A movement is afoot in state legislatures across the country to disenfranchise LGBTQ Americans.
I refer of course to the steps being taken by state legislatures around the country to give religious cover to those who continue to find satisfaction in asserting their superiority to others by invoking whatever God they happen to be worshipping.
In the interest of building a bridge of respect, compassion and even solidarity, here are a few common messages Christians need to rethink when they're talking about the LGBT community.
Perhaps rather than holding a press conference on the right for religious people to discriminate we might have one on a shared commitment to improve the health and wellbeing of all our people. Now that would be a news conference I would want to attend.
As the hype around the TLC show My Husband's Not Gay begins to wane, I find it a shame that there has been little attention paid to the perspectives of straight women who have experienced being in a mixed-orientation marriage, where one spouse is gay and the other is straight.
Fifteen years ago, the Religious Declaration on Sexual Morality, Justice, and Healing was published in a full page ad in the New York Times, surrounded by the names of more than 800 of the country's leading religious leaders.
But there is no biblical mandate to deny LGBTQ Idahoans equality under the law. Adding the Words will not require religious organizations to change their theology or practice. It will prevent people from denying housing, employment, or services to people because of their sexual orientation or gender identity.
When kids come home from school feeling unwanted, they should be able to come home feeling accepted for who they are. This tragedy should not have happened, but because it has, parents should be more aware of their kids' feelings.
I feel too many women -- poets or not -- are asked to explain themselves, their bodies, their desires. I want to present a world which is already stripped down; its foundation is that it does what it wants. I would like that of my life in many ways.
I've recently come to realize that that scared child is still very present inside me, and he's been responsible for many of the fear-based choices I've made in my life. He's also very responsible for the fears that I still allow to prevent me from living my adult gay life to the fullest, without concern about parental disappointment and eternal damnation.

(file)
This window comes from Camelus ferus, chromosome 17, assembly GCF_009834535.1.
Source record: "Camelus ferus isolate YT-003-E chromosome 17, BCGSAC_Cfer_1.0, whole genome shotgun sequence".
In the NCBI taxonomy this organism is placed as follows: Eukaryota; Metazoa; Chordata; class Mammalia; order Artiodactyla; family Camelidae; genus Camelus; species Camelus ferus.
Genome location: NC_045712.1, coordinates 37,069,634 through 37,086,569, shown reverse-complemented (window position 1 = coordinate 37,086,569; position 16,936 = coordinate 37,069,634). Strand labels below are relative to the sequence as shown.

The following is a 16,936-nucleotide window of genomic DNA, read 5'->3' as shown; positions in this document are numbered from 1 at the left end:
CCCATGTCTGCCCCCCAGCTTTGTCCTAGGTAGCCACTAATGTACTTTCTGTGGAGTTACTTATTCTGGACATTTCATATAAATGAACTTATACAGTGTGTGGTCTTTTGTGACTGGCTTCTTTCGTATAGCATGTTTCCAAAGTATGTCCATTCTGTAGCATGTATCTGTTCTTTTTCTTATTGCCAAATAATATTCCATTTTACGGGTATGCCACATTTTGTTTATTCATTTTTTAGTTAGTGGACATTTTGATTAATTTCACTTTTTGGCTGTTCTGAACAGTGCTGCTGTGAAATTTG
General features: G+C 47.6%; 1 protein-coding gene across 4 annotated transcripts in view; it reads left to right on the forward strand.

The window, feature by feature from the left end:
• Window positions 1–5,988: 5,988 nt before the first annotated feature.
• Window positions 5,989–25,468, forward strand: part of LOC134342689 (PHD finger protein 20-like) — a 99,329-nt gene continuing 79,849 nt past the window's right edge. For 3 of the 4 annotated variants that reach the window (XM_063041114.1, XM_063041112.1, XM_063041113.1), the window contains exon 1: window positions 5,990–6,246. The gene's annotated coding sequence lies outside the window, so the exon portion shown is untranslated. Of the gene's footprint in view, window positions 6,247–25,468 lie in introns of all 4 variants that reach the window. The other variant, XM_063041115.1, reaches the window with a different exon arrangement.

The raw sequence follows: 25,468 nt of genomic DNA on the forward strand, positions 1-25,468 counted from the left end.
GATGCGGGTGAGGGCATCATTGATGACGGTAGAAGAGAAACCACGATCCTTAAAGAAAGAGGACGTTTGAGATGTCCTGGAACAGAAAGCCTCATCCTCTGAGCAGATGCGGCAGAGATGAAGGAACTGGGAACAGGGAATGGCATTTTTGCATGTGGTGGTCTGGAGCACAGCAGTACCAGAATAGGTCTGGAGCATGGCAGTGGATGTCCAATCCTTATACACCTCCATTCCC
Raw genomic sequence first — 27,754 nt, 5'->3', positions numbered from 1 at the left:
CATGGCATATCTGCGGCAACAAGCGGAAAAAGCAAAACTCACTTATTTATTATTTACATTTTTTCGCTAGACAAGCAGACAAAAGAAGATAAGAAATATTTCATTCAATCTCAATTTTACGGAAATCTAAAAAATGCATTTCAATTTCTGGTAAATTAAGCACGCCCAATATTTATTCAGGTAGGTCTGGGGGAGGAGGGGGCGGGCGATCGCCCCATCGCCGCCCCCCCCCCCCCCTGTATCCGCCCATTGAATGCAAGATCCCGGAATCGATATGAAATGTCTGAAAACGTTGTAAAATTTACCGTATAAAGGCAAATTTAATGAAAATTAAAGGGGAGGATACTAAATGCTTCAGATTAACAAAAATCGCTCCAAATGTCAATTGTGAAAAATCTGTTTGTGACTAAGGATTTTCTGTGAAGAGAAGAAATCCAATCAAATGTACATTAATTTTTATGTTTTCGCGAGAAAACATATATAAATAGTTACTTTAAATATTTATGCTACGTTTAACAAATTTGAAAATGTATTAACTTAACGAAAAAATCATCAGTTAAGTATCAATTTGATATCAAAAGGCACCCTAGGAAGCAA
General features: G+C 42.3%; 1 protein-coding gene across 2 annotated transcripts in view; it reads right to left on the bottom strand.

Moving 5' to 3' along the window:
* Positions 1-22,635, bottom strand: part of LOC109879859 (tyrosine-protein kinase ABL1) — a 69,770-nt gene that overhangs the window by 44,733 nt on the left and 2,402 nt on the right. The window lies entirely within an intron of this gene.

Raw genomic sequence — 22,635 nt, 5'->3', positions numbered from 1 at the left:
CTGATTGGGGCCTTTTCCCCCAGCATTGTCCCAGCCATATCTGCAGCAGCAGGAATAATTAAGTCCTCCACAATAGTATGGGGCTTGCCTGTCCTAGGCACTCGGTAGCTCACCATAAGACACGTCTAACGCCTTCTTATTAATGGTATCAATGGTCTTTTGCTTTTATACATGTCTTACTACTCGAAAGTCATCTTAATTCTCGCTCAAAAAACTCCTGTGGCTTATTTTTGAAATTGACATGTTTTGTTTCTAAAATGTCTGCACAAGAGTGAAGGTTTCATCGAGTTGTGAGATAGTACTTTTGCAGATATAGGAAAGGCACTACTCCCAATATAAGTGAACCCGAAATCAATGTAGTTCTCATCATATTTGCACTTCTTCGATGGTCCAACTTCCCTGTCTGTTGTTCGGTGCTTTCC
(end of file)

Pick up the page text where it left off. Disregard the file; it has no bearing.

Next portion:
There is a lot of hurt on all sides that boils to the surface when we learn of the suicide of a teen who was desperate for clarity, for acceptance, for love, and for inner peace. But instead of doing the challenging work of finding entry points for discussion that can lead to understanding and eventually acceptance and healing, so often we're reinforcing this "us vs. them" dichotomy.
I spent nearly 20 years disgusted with pesky, relentless, unwanted attractions to other men. I turned to church and Jesus to make me "normal" in hopes that I would like women more. It took me years to recognize just how much harm I done in suppressing and demonizing my desires for other men.
It was the early '90s. Southern Indiana. My entire world revolved around Jesus, and I was hiding the darkest secret. "I'm gay." I remember scribbling those words into my cheap, paperback journal.
Hank recently recounted his story in Kevin Allison's popular stage show and podcast RISK. He candidly talks about his childhood struggle for acceptance in his family and church, which I found hilarious, sad and surprising. Even if you aren't gay or Asian, there are universal truths about family and the holidays that everyone can relate to.
I wonder if we can get something a little more complex and interesting from reflecting on the whole incident beyond simply reaffirming our own preexisting propensity to either condemn or congratulate.
I truly believe if American Christians stayed more focused on the message and teachings of Jesus, many lesbian, gay, bisexual and transgender people would not have the annual angst of searching for home for the holidays.